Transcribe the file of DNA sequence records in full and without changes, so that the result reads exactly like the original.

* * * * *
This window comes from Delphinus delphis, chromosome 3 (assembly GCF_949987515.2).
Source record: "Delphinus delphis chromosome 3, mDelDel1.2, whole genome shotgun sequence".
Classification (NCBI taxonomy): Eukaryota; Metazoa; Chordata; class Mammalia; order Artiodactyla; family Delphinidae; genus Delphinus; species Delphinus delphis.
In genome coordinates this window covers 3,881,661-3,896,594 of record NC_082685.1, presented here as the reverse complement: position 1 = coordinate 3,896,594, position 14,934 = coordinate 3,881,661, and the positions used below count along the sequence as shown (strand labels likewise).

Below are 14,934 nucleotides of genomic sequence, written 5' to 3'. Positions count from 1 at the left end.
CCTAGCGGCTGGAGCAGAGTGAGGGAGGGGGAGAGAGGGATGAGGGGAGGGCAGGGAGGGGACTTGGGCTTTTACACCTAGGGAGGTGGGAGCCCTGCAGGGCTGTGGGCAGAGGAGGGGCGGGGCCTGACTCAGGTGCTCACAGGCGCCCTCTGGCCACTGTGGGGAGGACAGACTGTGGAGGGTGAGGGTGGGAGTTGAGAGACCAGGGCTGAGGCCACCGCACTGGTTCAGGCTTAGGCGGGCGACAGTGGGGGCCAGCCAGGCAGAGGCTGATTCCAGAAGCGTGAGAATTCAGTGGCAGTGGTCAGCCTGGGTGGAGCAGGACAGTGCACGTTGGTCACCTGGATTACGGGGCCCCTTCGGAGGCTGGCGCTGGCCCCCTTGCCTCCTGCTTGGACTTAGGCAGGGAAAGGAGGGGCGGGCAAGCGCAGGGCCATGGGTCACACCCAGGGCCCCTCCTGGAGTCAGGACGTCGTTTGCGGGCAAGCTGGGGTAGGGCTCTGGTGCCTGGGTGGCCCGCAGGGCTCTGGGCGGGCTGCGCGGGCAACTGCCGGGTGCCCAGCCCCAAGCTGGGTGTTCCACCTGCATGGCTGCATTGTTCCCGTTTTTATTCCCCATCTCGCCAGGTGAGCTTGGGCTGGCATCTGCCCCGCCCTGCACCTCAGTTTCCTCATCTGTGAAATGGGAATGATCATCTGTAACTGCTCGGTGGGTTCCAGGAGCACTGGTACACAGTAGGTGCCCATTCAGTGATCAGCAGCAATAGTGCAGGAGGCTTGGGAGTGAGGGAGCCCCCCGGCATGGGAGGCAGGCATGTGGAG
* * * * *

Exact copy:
This window comes from Delphinus delphis, chromosome 3 (assembly GCF_949987515.2).
Source record: "Delphinus delphis chromosome 3, mDelDel1.2, whole genome shotgun sequence".
Classification (NCBI taxonomy): Eukaryota; Metazoa; Chordata; class Mammalia; order Artiodactyla; family Delphinidae; genus Delphinus; species Delphinus delphis.
In genome coordinates this window covers 3,881,661-3,896,594 of record NC_082685.1, presented here as the reverse complement: position 1 = coordinate 3,896,594, position 14,934 = coordinate 3,881,661, and the positions used below count along the sequence as shown (strand labels likewise).

Below are 14,934 nucleotides of genomic sequence, written 5' to 3'. Positions count from 1 at the left end.
CCTAGCGGCTGGAGCAGAGTGAGGGAGGGGGAGAGAGGGATGAGGGGAGGGCAGGGAGGGGACTTGGGCTTTTACACCTAGGGAGGTGGGAGCCCTGCAGGGCTGTGGGCAGAGGAGGGGCGGGGCCTGACTCAGGTGCTCACAGGCGCCCTCTGGCCACTGTGGGGAGGACAGACTGTGGAGGGTGAGGGTGGGAGTTGAGAGACCAGGGCTGAGGCCACCGCACTGGTTCAGGCTTAGGCGGGCGACAGTGGGGGCCAGCCAGGCAGAGGCTGATTCCAGAAGCGTGAGAATTCAGTGGCAGTGGTCAGCCTGGGTGGAGCAGGACAGTGCACGTTGGTCACCTGGATTACGGGGCCCCTTCGGAGGCTGGCGCTGGCCCCCTTGCCTCCTGCTTGGACTTAGGCAGGGAAAGGAGGGGCGGGCAAGCGCAGGGCCATGGGTCACACCCAGGGCCCCTCCTGGAGTCAGGACGTCGTTTGCGGGCAAGCTGGGGTAGGGCTCTGGTGCCTGGGTGGCCCGCAGGGCTCTGGGCGGGCTGCGCGGGCAACTGCCGGGTGCCCAGCCCCAAGCTGGGTGTTCCACCTGCATGGCTGCATTGTTCCCGTTTTTATTCCCCATCTCGCCAGGTGAGCTTGGGCTGGCATCTGCCCCGCCCTGCACCTCAGTTTCCTCATCTGTGAAATGGGAATGATCATCTGTAACTGCTCGGTGGGTTCCAGGAGCACTGGTACACAGTAGGTGCCCATTCAGTGATCAGCAGCAATAGTGCAGGAGGCTTGGGAGTGAGGGAGCCCCCCGGCATGGGAGGCAGGCATGTGGAG